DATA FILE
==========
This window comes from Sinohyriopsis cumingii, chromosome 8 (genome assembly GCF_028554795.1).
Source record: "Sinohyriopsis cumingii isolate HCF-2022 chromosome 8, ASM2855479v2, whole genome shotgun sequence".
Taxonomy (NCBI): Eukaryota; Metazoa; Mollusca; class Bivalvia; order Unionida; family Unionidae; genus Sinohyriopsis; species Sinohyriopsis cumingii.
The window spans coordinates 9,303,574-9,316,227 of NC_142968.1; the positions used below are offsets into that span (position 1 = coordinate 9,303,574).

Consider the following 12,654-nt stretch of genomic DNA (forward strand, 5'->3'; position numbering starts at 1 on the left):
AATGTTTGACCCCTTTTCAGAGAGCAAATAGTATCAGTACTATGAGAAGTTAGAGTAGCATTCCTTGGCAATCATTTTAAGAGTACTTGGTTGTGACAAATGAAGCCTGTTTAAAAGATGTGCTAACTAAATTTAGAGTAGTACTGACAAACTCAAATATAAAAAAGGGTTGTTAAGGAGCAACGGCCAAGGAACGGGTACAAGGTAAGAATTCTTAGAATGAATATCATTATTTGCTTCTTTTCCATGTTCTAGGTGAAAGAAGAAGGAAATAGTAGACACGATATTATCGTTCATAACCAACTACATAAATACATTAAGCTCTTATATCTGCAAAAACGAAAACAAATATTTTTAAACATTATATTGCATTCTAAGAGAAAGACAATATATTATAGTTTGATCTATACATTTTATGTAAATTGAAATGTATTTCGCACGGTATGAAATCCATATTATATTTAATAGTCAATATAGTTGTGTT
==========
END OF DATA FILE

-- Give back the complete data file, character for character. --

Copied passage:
This window comes from Sinohyriopsis cumingii, chromosome 8 (genome assembly GCF_028554795.1).
Source record: "Sinohyriopsis cumingii isolate HCF-2022 chromosome 8, ASM2855479v2, whole genome shotgun sequence".
Taxonomy (NCBI): Eukaryota; Metazoa; Mollusca; class Bivalvia; order Unionida; family Unionidae; genus Sinohyriopsis; species Sinohyriopsis cumingii.
The window spans coordinates 9,303,574-9,316,227 of NC_142968.1; the positions used below are offsets into that span (position 1 = coordinate 9,303,574).

Consider the following 12,654-nt stretch of genomic DNA (forward strand, 5'->3'; position numbering starts at 1 on the left):
AATGTTTGACCCCTTTTCAGAGAGCAAATAGTATCAGTACTATGAGAAGTTAGAGTAGCATTCCTTGGCAATCATTTTAAGAGTACTTGGTTGTGACAAATGAAGCCTGTTTAAAAGATGTGCTAACTAAATTTAGAGTAGTACTGACAAACTCAAATATAAAAAAGGGTTGTTAAGGAGCAACGGCCAAGGAACGGGTACAAGGTAAGAATTCTTAGAATGAATATCATTATTTGCTTCTTTTCCATGTTCTAGGTGAAAGAAGAAGGAAATAGTAGACACGATATTATCGTTCATAACCAACTACATAAATACATTAAGCTCTTATATCTGCAAAAACGAAAACAAATATTTTTAAACATTATATTGCATTCTAAGAGAAAGACAATATATTATAGTTTGATCTATACATTTTATGTAAATTGAAATGTATTTCGCACGGTATGAAATCCATATTATATTTAATAGTCAATATAGTTGTGTT